On Tuesday night, the five contenders for the Democratic presidential nomination assembled in Las Vegas, NV, for their first debate of the primary season. Moderated by Anderson Cooper, the debate not only gave the candidates a nationally-televised opportunity to present their policies and positions, but also allowed them the opportunity to accomplish their individual strategic objectives.
Former Governor of Maryland, Martin Oâ€™Malley, needed to take full advantage of the nationally-televised debate to introduce himself and his platform to a voting base that, for the most part, knows nothing about him. Oâ€™Malley also needed to endear himself to potential donors and bundlers, while former Senators Lincoln Chafee and Jim Webb just needed to remind people that they exist. Chafee floundered throughout the debate as he unsuccessfully tried to attack Clinton. During one particularly cringe-worthy moment, he admonished Anderson Cooper for â€œbeing too harshâ€ on him.
Webb, in one of the most bizarre answers of the night, informed us that #WhiteAppalachianLivesMatter. Vermont Senator, Bernie Sanders, needed to prove that his unexpected ascension to second place was not a fluke, and that he is capable of winning the general election. However, it was former Secretary of State, Hillary Clinton, who had the most on the line. Plagued by weeks of bad press and declining poll numbers, it was imperative that Clinton delivered a performance that would ease the fears surrounding her elect-ability in the face of the ongoing email scandal. She did this, and more, establishing herself as the clear winner by the end of the night.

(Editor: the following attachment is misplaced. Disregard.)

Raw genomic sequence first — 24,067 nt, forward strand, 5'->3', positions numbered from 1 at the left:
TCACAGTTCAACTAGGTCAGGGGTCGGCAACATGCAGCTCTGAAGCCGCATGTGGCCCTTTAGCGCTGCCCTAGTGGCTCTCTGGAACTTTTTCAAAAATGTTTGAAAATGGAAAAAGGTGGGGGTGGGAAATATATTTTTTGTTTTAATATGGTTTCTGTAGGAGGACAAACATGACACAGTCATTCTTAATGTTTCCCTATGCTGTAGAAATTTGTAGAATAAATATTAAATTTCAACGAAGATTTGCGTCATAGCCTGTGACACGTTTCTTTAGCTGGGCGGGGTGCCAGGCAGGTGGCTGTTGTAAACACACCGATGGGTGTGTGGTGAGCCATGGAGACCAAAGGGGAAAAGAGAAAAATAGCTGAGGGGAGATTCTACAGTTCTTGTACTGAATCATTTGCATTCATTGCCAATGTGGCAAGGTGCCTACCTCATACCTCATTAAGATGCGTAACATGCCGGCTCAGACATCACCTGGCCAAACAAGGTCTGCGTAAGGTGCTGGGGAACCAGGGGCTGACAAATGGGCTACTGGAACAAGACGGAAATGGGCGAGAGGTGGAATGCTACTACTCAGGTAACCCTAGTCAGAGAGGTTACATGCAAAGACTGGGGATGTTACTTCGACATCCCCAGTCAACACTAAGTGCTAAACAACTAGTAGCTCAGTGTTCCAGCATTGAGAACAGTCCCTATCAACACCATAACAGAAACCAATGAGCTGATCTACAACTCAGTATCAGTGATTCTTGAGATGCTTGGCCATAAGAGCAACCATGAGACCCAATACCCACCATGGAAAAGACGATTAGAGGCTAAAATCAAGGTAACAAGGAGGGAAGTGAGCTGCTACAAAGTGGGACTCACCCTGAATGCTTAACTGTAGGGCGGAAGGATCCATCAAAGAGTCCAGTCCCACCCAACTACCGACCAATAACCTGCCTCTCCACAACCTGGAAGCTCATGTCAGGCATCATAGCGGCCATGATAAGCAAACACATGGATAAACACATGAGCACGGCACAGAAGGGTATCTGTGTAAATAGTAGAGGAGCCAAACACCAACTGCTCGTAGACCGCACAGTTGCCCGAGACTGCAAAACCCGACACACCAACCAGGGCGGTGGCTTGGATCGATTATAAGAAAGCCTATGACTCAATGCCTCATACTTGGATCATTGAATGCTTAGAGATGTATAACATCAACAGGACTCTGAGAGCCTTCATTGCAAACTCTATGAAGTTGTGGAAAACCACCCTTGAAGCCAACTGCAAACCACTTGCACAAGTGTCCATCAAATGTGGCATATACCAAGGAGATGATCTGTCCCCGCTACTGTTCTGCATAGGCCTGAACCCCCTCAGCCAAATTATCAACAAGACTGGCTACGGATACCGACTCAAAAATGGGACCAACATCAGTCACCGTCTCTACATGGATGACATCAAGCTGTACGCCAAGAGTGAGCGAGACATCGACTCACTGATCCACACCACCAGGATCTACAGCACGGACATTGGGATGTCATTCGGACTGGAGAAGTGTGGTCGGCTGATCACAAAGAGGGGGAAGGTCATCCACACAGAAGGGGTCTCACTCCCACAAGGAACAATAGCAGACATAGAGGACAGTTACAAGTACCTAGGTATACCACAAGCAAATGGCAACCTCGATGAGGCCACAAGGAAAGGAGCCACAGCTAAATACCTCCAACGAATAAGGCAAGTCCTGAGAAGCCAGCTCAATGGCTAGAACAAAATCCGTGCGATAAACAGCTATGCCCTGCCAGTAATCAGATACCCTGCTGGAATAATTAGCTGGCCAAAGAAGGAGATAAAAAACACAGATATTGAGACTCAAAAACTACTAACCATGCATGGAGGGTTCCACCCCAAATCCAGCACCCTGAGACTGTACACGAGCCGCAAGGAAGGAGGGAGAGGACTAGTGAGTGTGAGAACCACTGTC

Clinton, whose commitment to progressive values has been a major concern among the Democratic voting base, clearly came prepared to convince viewers that she was 'all in' for the populist movement sweeping the nation. She reverted to the same argument she has used before regarding inconsistencies in her stances on these issues, citing â€œnew informationâ€ as the cause in her change of opinion. When directly challenged by Cooper to self-identify as a moderate or progressive, Clinton responded with arguably the strongest line of the night: â€œIâ€™m a progressive, but Iâ€™m a progressive who likes to get things done.â€